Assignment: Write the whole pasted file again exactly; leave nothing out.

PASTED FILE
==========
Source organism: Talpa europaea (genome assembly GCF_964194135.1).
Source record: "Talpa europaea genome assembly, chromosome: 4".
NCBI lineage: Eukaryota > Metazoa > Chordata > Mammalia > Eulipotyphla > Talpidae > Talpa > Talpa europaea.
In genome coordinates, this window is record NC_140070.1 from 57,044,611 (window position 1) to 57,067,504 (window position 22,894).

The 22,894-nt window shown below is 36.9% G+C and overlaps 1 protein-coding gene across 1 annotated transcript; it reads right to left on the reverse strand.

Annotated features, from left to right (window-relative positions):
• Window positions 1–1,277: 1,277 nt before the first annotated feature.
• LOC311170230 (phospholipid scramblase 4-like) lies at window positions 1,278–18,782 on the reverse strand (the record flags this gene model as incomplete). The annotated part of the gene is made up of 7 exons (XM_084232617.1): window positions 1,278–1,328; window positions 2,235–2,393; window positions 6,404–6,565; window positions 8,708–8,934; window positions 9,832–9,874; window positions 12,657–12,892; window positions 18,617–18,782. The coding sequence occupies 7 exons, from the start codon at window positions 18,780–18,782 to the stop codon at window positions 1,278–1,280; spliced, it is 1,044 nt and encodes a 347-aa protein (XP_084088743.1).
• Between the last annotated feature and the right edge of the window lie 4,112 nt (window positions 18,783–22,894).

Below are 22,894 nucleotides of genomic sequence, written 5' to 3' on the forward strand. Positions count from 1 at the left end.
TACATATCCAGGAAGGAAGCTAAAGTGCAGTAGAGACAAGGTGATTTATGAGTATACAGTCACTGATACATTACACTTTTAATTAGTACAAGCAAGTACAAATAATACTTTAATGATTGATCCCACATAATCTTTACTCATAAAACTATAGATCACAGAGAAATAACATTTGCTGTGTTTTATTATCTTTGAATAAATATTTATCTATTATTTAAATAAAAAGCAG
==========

Source organism: Talpa europaea (genome assembly GCF_964194135.1).
Source record: "Talpa europaea genome assembly, chromosome: 4".
NCBI lineage: Eukaryota > Metazoa > Chordata > Mammalia > Eulipotyphla > Talpidae > Talpa > Talpa europaea.
In genome coordinates, this window is record NC_140070.1 from 57,044,611 (window position 1) to 57,067,504 (window position 22,894).

The 22,894-nt window shown below is 36.9% G+C and overlaps 1 protein-coding gene across 1 annotated transcript; it reads right to left on the reverse strand.

Annotated features, from left to right (window-relative positions):
• Window positions 1–1,277: 1,277 nt before the first annotated feature.
• LOC311170230 (phospholipid scramblase 4-like) lies at window positions 1,278–18,782 on the reverse strand (the record flags this gene model as incomplete). The annotated part of the gene is made up of 7 exons (XM_084232617.1): window positions 1,278–1,328; window positions 2,235–2,393; window positions 6,404–6,565; window positions 8,708–8,934; window positions 9,832–9,874; window positions 12,657–12,892; window positions 18,617–18,782. The coding sequence occupies 7 exons, from the start codon at window positions 18,780–18,782 to the stop codon at window positions 1,278–1,280; spliced, it is 1,044 nt and encodes a 347-aa protein (XP_084088743.1).
• Between the last annotated feature and the right edge of the window lie 4,112 nt (window positions 18,783–22,894).

Below are 22,894 nucleotides of genomic sequence, written 5' to 3' on the forward strand. Positions count from 1 at the left end.
TACATATCCAGGAAGGAAGCTAAAGTGCAGTAGAGACAAGGTGATTTATGAGTATACAGTCACTGATACATTACACTTTTAATTAGTACAAGCAAGTACAAATAATACTTTAATGATTGATCCCACATAATCTTTACTCATAAAACTATAGATCACAGAGAAATAACATTTGCTGTGTTTTATTATCTTTGAATAAATATTTATCTATTATTTAAATAAAAAGCAG